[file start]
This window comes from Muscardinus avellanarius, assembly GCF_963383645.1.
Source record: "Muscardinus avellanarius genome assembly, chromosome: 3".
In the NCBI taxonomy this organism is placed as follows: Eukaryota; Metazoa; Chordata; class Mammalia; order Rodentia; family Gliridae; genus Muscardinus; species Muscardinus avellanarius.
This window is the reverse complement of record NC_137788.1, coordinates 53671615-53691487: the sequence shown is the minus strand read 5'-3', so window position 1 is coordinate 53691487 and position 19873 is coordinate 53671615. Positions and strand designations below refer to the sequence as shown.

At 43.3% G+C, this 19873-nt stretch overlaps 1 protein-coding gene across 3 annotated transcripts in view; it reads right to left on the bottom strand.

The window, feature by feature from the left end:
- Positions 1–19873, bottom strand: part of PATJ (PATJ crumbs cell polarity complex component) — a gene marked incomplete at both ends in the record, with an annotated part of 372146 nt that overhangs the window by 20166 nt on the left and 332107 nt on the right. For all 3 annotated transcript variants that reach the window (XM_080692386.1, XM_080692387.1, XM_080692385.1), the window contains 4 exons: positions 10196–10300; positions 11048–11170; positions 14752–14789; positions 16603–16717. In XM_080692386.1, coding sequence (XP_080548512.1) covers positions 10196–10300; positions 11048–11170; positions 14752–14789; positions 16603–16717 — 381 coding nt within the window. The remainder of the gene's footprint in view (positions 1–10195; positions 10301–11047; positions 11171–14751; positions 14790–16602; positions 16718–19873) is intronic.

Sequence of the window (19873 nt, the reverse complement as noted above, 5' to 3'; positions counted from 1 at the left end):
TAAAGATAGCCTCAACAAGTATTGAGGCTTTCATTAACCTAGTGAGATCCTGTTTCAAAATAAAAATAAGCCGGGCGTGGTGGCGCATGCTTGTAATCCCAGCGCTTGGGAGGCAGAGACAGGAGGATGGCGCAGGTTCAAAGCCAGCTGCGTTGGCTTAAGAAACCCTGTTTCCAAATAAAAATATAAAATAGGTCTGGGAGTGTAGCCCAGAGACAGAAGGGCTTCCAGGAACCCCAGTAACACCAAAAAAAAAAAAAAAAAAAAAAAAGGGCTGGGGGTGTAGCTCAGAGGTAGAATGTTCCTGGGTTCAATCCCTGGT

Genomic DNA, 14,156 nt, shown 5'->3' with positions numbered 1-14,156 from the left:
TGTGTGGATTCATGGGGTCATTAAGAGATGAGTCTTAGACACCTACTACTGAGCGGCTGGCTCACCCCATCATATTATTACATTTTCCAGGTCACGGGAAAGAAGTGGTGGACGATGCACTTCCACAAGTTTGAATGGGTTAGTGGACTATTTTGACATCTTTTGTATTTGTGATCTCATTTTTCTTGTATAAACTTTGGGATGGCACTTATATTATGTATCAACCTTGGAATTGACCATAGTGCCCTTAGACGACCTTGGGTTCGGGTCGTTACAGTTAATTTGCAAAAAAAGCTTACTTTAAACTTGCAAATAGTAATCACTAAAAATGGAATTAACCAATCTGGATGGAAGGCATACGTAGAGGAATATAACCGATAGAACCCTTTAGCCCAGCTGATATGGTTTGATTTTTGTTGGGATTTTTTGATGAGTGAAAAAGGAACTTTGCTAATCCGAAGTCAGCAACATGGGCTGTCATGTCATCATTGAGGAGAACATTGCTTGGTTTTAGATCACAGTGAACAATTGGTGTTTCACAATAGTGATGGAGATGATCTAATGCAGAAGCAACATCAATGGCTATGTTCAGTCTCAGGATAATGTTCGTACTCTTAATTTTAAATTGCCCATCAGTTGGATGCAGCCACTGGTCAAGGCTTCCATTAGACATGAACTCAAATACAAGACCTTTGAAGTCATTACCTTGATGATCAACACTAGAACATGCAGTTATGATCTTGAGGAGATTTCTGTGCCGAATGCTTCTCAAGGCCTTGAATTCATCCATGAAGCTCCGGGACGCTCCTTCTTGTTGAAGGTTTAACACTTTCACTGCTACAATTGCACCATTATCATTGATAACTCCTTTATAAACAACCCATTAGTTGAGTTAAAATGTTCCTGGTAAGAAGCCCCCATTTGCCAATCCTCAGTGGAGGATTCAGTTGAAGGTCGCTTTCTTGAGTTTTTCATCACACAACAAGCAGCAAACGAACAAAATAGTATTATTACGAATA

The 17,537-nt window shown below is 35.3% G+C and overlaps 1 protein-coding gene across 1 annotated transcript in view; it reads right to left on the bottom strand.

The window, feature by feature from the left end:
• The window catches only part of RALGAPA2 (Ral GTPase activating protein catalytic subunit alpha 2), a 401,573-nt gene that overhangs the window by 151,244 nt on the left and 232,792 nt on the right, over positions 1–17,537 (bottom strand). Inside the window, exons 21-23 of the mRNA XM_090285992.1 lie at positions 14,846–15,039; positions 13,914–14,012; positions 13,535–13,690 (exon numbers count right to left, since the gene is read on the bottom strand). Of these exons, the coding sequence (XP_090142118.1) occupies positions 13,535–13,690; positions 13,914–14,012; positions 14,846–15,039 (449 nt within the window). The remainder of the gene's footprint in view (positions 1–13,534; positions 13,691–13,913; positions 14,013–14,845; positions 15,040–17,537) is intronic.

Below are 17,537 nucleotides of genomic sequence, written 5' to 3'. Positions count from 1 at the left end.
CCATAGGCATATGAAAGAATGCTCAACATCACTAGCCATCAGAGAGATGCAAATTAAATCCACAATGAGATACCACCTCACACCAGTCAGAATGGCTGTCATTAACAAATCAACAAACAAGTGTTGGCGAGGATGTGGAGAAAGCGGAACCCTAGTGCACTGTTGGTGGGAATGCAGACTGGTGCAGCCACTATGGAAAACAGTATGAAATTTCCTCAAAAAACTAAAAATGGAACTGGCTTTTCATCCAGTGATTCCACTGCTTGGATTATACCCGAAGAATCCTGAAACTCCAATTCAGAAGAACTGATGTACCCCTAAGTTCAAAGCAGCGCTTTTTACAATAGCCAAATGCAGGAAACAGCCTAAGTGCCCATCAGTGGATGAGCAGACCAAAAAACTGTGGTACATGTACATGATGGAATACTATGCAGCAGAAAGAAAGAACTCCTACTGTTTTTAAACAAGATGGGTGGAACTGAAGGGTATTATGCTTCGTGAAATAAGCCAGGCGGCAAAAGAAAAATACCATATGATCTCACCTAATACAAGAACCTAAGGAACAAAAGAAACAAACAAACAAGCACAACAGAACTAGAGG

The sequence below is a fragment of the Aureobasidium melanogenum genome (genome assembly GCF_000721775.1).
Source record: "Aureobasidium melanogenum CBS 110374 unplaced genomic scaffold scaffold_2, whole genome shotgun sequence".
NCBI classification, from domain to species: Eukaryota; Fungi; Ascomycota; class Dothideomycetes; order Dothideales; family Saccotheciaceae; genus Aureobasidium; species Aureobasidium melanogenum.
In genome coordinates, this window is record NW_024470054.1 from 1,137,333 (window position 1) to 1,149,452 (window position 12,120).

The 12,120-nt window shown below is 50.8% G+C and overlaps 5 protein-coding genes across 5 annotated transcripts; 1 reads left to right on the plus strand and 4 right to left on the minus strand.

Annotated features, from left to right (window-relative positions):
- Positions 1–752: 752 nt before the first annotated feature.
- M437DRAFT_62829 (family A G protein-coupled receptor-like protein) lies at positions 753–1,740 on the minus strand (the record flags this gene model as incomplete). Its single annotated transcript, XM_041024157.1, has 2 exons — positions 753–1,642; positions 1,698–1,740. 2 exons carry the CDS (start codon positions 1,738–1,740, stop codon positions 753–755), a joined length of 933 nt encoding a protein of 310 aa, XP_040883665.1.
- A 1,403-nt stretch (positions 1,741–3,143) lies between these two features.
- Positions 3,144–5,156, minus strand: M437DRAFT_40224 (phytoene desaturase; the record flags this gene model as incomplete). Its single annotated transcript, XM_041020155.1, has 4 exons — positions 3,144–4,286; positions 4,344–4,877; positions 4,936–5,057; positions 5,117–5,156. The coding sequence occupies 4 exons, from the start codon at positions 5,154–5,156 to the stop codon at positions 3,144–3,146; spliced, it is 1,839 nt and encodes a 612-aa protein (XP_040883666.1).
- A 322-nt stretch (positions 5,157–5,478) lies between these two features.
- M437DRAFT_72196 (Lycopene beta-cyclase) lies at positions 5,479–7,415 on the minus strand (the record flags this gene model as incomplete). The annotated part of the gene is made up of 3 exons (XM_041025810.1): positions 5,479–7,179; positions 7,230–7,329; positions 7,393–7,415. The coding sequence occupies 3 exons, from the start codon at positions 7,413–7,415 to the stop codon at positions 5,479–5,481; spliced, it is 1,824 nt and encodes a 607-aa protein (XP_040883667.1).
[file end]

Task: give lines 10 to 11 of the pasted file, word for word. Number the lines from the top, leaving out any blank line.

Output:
Genomic DNA, 14,156 nt, shown 5'->3' with positions numbered 1-14,156 from the left:
TGTGTGGATTCATGGGGTCATTAAGAGATGAGTCTTAGACACCTACTACTGAGCGGCTGGCTCACCCCATCATATTATTACATTTTCCAGGTCACGGGAAAGAAGTGGTGGACGATGCACTTCCACAAGTTTGAATGGGTTAGTGGACTATTTTGACATCTTTTGTATTTGTGATCTCATTTTTCTTGTATAAACTTTGGGATGGCACTTATATTATGTATCAACCTTGGAATTGACCATAGTGCCCTTAGACGACCTTGGGTTCGGGTCGTTACAGTTAATTTGCAAAAAAAGCTTACTTTAAACTTGCAAATAGTAATCACTAAAAATGGAATTAACCAATCTGGATGGAAGGCATACGTAGAGGAATATAACCGATAGAACCCTTTAGCCCAGCTGATATGGTTTGATTTTTGTTGGGATTTTTTGATGAGTGAAAAAGGAACTTTGCTAATCCGAAGTCAGCAACATGGGCTGTCATGTCATCATTGAGGAGAACATTGCTTGGTTTTAGATCACAGTGAACAATTGGTGTTTCACAATAGTGATGGAGATGATCTAATGCAGAAGCAACATCAATGGCTATGTTCAGTCTCAGGATAATGTTCGTACTCTTAATTTTAAATTGCCCATCAGTTGGATGCAGCCACTGGTCAAGGCTTCCATTAGACATGAACTCAAATACAAGACCTTTGAAGTCATTACCTTGATGATCAACACTAGAACATGCAGTTATGATCTTGAGGAGATTTCTGTGCCGAATGCTTCTCAAGGCCTTGAATTCATCCATGAAGCTCCGGGACGCTCCTTCTTGTTGAAGGTTTAACACTTTCACTGCTACAATTGCACCATTATCATTGATAACTCCTTTATAAACAACCCATTAGTTGAGTTAAAATGTTCCTGGTAAGAAGCCCCCATTTGCCAATCCTCAGTGGAGGATTCAGTTGAAGGTCGCTTTCTTGAGTTTTTCATCACACAACAAGCAGCAAACGAACAAAATAGTATTATTACGAATA